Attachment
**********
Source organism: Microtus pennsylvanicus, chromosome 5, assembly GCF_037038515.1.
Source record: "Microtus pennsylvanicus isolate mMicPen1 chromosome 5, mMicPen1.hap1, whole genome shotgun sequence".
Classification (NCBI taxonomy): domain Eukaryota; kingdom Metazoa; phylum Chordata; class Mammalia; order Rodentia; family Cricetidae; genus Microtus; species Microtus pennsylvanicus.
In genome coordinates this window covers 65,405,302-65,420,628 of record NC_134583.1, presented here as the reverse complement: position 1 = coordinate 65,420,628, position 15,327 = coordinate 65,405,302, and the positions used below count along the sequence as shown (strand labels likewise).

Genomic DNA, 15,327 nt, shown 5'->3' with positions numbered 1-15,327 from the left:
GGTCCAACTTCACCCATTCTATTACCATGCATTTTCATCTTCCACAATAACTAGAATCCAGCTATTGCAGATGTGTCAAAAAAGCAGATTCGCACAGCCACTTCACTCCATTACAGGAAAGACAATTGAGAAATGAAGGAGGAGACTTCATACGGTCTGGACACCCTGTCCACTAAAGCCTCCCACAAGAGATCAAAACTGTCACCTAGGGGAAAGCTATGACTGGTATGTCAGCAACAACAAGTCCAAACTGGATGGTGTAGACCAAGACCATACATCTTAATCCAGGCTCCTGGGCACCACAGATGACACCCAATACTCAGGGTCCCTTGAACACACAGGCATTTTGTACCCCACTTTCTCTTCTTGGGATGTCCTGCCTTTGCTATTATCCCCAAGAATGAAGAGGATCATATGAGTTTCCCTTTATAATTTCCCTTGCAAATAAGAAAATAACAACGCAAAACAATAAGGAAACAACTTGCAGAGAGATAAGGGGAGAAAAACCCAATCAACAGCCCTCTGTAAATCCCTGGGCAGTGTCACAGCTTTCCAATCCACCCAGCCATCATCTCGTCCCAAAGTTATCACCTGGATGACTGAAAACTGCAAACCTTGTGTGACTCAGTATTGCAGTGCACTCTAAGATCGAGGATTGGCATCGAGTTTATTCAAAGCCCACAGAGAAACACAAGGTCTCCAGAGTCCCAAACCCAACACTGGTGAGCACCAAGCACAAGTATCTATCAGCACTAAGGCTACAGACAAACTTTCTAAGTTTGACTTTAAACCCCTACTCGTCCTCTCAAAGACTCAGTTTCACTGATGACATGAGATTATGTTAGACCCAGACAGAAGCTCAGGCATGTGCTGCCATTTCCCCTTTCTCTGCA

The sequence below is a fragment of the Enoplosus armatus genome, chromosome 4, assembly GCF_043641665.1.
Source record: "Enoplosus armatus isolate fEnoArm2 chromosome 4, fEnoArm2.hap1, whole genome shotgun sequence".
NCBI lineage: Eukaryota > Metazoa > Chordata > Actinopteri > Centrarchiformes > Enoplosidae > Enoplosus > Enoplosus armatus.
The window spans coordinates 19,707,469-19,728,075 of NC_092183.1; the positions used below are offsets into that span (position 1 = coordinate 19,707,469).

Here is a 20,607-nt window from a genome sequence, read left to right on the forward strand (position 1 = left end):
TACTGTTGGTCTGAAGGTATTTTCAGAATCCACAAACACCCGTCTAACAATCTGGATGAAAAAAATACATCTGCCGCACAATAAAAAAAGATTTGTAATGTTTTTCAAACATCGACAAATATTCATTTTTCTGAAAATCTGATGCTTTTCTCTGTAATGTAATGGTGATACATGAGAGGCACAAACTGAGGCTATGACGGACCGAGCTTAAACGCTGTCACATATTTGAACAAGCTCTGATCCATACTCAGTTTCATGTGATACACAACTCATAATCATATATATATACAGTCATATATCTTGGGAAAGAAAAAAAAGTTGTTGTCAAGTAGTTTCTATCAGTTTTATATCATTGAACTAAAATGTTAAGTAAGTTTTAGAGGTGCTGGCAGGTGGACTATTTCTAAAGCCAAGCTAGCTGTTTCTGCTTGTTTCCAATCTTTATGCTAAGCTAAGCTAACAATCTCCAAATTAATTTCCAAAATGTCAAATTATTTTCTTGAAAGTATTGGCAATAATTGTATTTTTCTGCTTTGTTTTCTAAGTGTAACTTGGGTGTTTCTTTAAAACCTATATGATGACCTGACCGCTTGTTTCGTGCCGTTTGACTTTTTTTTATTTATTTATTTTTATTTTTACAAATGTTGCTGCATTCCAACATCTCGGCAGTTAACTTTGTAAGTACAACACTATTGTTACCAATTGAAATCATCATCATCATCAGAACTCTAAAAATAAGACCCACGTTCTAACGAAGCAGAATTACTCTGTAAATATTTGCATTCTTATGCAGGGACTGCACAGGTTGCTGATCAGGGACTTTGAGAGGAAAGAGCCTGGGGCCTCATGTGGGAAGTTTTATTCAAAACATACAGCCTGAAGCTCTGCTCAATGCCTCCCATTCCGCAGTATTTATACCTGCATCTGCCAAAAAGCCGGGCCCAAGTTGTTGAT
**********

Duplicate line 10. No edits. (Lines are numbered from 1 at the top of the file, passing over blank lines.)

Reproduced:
The window spans coordinates 19,707,469-19,728,075 of NC_092183.1; the positions used below are offsets into that span (position 1 = coordinate 19,707,469).